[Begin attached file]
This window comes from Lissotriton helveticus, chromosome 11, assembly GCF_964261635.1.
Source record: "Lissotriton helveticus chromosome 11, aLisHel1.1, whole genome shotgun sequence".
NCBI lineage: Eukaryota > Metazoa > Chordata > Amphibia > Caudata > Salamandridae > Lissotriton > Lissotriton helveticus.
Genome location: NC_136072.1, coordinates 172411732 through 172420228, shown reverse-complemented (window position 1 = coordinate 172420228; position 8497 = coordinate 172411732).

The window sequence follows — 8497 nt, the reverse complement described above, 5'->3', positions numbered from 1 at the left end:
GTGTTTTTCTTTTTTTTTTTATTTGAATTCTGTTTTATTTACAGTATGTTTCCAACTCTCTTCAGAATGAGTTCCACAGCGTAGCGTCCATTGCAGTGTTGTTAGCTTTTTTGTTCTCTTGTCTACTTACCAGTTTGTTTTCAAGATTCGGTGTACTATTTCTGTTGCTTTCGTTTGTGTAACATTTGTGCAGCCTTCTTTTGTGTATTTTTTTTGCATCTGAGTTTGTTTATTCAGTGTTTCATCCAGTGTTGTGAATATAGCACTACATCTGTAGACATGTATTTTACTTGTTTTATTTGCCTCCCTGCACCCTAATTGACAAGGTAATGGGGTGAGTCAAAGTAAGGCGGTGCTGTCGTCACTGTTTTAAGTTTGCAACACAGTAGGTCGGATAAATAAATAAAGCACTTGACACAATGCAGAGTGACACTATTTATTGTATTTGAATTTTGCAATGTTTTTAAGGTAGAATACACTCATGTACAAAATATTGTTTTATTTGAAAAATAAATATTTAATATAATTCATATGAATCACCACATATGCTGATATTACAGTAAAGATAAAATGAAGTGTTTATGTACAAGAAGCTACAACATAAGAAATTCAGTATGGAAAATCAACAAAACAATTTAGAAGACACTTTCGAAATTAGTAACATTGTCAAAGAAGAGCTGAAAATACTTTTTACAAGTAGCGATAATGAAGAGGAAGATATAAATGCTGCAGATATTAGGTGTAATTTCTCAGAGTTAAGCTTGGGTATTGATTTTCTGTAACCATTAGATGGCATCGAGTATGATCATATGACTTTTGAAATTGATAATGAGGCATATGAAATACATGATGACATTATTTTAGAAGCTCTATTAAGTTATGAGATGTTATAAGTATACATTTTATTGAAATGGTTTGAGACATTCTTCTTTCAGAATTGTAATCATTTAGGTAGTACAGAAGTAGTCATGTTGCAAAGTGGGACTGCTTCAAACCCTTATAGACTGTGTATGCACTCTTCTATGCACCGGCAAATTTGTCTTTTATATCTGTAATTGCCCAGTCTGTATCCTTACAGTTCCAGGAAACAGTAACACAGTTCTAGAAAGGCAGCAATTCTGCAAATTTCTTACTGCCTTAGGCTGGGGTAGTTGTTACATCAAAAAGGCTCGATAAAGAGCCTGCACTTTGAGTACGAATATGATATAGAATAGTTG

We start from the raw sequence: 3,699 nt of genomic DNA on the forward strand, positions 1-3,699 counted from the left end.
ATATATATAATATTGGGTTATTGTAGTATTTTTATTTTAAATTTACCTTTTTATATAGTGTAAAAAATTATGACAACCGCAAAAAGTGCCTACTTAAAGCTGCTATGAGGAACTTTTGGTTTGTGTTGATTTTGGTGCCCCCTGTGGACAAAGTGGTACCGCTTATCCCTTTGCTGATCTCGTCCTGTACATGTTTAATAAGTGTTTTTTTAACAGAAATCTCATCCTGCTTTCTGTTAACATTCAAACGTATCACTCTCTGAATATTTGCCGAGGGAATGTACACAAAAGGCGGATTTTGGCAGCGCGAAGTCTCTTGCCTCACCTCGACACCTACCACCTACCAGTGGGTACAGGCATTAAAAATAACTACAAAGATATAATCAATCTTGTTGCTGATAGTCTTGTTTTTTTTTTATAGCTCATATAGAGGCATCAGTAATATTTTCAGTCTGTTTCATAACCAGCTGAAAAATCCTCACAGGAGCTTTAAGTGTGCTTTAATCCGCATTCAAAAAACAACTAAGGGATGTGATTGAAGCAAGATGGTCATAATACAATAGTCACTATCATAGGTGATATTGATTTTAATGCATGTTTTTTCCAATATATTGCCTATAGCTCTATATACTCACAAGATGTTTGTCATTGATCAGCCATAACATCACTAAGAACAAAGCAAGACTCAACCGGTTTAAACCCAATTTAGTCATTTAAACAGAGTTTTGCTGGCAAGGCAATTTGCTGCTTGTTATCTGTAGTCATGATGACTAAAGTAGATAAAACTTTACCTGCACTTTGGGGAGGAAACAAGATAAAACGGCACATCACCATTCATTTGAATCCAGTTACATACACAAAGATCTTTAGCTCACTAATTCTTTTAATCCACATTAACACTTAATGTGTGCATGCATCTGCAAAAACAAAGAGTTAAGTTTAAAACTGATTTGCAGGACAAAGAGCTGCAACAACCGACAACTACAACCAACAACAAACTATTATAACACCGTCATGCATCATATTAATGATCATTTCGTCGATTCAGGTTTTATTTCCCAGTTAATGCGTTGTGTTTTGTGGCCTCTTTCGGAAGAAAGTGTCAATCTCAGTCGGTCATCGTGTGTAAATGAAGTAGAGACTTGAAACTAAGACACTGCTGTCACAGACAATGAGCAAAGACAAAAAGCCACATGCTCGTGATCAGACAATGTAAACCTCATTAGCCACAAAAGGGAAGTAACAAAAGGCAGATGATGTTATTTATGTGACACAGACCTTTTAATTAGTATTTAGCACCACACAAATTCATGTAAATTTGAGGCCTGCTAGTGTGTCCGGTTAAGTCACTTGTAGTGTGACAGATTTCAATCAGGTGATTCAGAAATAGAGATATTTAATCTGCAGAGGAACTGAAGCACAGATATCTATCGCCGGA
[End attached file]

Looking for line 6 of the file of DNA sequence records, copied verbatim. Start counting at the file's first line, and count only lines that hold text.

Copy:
GTGTTTTTCTTTTTTTTTTTATTTGAATTCTGTTTTATTTACAGTATGTTTCCAACTCTCTTCAGAATGAGTTCCACAGCGTAGCGTCCATTGCAGTGTTGTTAGCTTTTTTGTTCTCTTGTCTACTTACCAGTTTGTTTTCAAGATTCGGTGTACTATTTCTGTTGCTTTCGTTTGTGTAACATTTGTGCAGCCTTCTTTTGTGTATTTTTTTTGCATCTGAGTTTGTTTATTCAGTGTTTCATCCAGTGTTGTGAATATAGCACTACATCTGTAGACATGTATTTTACTTGTTTTATTTGCCTCCCTGCACCCTAATTGACAAGGTAATGGGGTGAGTCAAAGTAAGGCGGTGCTGTCGTCACTGTTTTAAGTTTGCAACACAGTAGGTCGGATAAATAAATAAAGCACTTGACACAATGCAGAGTGACACTATTTATTGTATTTGAATTTTGCAATGTTTTTAAGGTAGAATACACTCATGTACAAAATATTGTTTTATTTGAAAAATAAATATTTAATATAATTCATATGAATCACCACATATGCTGATATTACAGTAAAGATAAAATGAAGTGTTTATGTACAAGAAGCTACAACATAAGAAATTCAGTATGGAAAATCAACAAAACAATTTAGAAGACACTTTCGAAATTAGTAACATTGTCAAAGAAGAGCTGAAAATACTTTTTACAAGTAGCGATAATGAAGAGGAAGATATAAATGCTGCAGATATTAGGTGTAATTTCTCAGAGTTAAGCTTGGGTATTGATTTTCTGTAACCATTAGATGGCATCGAGTATGATCATATGACTTTTGAAATTGATAATGAGGCATATGAAATACATGATGACATTATTTTAGAAGCTCTATTAAGTTATGAGATGTTATAAGTATACATTTTATTGAAATGGTTTGAGACATTCTTCTTTCAGAATTGTAATCATTTAGGTAGTACAGAAGTAGTCATGTTGCAAAGTGGGACTGCTTCAAACCCTTATAGACTGTGTATGCACTCTTCTATGCACCGGCAAATTTGTCTTTTATATCTGTAATTGCCCAGTCTGTATCCTTACAGTTCCAGGAAACAGTAACACAGTTCTAGAAAGGCAGCAATTCTGCAAATTTCTTACTGCCTTAGGCTGGGGTAGTTGTTACATCAAAAAGGCTCGATAAAGAGCCTGCACTTTGAGTACGAATATGATATAGAATAGTTG